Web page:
President Obama has signed legislation specifically extending the provisions of the Family and Medical Leave Act (FMLA) to flight attendants and pilots.
President Obama has signed legislation specifically extending the provisions of the Family and Medical Leave Act (FMLA) to flight attendants and pilots. According to the bill's sponsors, the Airline Flight Crew Technical Corrections Act (AFCTC) (S. 1422) is designed to address the unique concerns of flight crew workers who, because of the way their duty hours are calculated, may not meet the FMLA's eligibility requirement of working 1,250 hours a year.
The FMLA entitles eligible employees to take a total of twelve weeks of unpaid leave during a twelve-month period due to the employee's or a family member's serious health condition; the birth, adoption, or placement of a child for adoption or foster care; or any qualifying exigency related to the call to active duty of a reservist. It also permits eligible employees to take a total of 26 weeks of leave to care for a family member with an injury or illness incurred in the line of active duty. One of the criteria that an employee had to meet to be considered an eligible employee under the FMLA, as originally enacted, was that the employee must have worked at least 1,250 hours in the year prior to the leave request. That figure was intended to represent 60% of a typical full-time schedule (2,000 hours) over the course of a year.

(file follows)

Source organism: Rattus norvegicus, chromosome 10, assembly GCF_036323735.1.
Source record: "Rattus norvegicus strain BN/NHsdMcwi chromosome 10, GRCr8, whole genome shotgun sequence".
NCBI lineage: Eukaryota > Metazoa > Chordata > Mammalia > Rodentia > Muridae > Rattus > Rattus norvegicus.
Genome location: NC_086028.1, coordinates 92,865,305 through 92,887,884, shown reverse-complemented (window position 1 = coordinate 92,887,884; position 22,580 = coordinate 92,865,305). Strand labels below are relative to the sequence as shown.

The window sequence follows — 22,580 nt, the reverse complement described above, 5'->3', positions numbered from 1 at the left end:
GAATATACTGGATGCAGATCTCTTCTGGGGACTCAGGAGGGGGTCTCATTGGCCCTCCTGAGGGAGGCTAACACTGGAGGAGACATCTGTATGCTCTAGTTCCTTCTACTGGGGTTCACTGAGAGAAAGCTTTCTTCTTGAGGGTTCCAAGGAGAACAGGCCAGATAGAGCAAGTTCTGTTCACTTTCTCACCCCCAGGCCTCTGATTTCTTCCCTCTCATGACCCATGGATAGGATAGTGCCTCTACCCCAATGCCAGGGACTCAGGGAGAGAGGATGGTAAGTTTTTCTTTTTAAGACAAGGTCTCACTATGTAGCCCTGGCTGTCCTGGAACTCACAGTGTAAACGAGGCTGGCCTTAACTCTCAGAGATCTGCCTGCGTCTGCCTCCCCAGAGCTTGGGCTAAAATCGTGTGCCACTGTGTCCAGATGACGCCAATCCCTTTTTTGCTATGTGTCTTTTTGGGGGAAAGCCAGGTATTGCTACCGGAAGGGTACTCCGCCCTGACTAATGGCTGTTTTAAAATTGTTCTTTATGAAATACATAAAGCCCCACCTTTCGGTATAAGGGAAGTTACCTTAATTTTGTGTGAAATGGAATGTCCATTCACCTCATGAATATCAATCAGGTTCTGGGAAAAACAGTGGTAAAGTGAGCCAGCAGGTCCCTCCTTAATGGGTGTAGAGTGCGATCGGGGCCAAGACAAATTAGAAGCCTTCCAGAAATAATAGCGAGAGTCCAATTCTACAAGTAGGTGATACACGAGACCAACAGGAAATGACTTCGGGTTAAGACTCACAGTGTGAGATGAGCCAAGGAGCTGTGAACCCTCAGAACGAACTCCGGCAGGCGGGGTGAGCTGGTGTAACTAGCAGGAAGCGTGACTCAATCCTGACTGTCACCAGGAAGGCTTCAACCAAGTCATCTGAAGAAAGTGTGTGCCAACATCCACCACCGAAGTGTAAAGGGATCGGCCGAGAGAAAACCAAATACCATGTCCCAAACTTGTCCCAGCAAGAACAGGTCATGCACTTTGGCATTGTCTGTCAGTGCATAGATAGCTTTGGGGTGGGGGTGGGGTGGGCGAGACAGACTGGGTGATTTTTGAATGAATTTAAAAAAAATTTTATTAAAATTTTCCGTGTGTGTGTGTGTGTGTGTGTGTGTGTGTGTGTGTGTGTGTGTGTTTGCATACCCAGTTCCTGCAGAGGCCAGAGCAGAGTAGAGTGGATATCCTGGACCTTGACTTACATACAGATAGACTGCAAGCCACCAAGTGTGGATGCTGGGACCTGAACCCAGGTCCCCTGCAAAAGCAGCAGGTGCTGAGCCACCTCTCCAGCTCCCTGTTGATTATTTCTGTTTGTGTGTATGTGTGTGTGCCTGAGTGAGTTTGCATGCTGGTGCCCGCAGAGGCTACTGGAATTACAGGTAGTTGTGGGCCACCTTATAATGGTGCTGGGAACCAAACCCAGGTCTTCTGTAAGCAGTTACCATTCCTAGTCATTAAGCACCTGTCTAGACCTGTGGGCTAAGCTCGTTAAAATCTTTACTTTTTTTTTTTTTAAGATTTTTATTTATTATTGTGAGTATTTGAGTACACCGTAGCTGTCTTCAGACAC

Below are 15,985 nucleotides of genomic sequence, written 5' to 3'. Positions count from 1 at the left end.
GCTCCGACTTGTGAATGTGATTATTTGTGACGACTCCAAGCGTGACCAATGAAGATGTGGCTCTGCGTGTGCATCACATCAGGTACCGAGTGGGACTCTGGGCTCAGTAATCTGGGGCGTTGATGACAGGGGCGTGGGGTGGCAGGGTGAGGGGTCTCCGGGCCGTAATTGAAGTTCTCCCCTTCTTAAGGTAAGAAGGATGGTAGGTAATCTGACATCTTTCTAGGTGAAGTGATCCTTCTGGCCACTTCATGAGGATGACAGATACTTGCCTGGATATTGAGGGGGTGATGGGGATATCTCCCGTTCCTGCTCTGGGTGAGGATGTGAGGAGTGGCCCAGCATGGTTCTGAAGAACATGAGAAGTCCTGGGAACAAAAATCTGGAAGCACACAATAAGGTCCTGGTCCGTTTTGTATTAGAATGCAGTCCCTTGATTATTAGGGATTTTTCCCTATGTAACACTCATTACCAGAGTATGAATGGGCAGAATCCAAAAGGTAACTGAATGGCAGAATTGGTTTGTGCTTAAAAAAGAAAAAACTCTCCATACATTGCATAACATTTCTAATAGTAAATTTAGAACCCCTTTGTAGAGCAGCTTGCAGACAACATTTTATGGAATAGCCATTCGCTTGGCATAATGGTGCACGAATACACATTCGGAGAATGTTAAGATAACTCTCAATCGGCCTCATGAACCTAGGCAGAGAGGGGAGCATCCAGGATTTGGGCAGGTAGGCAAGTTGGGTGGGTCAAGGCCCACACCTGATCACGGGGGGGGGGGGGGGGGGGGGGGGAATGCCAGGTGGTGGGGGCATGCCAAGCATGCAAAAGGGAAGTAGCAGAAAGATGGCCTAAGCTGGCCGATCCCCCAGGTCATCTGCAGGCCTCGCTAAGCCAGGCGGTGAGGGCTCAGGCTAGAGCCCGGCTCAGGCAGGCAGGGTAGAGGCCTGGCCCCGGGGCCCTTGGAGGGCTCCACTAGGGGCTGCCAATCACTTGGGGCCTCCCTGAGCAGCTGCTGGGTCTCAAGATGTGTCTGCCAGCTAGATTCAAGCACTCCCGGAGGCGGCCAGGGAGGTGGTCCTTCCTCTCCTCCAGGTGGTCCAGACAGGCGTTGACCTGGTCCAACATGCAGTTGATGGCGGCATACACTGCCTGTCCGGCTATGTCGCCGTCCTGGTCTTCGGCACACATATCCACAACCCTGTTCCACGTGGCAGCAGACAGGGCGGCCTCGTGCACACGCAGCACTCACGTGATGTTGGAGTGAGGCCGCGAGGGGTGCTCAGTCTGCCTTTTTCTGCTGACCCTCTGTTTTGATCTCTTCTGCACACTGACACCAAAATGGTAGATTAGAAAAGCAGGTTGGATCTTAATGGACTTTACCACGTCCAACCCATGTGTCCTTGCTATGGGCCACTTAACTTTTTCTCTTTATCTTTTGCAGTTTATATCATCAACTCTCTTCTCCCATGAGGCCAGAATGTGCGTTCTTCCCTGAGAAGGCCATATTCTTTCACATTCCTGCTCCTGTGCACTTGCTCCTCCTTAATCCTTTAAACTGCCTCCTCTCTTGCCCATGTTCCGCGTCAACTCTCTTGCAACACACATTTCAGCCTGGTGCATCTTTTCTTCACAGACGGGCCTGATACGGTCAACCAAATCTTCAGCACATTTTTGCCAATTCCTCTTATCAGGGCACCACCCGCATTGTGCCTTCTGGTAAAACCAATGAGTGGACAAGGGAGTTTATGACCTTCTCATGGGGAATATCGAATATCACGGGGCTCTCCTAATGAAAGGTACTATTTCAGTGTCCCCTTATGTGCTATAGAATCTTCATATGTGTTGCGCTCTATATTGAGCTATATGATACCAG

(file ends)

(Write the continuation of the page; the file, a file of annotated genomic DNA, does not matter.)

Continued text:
Because of the way that duty hours are computed for pilots and flight attendants, many could not meet the 1,250-hour requirement. The AFCTC addresses this issue by providing that pilots and flight attendants will be considered to meet the FMLA's hours of service requirement if they have worked or been paid for not less than 60% of the applicable monthly guarantee for the previous twelve-month period and have worked or been paid for not less than 504 hours during the previous twelve-month period.
If you have any questions regarding this provision or other airline-related labor or employment law issues, please contact the Ford & Harrison attorney with whom you usually work.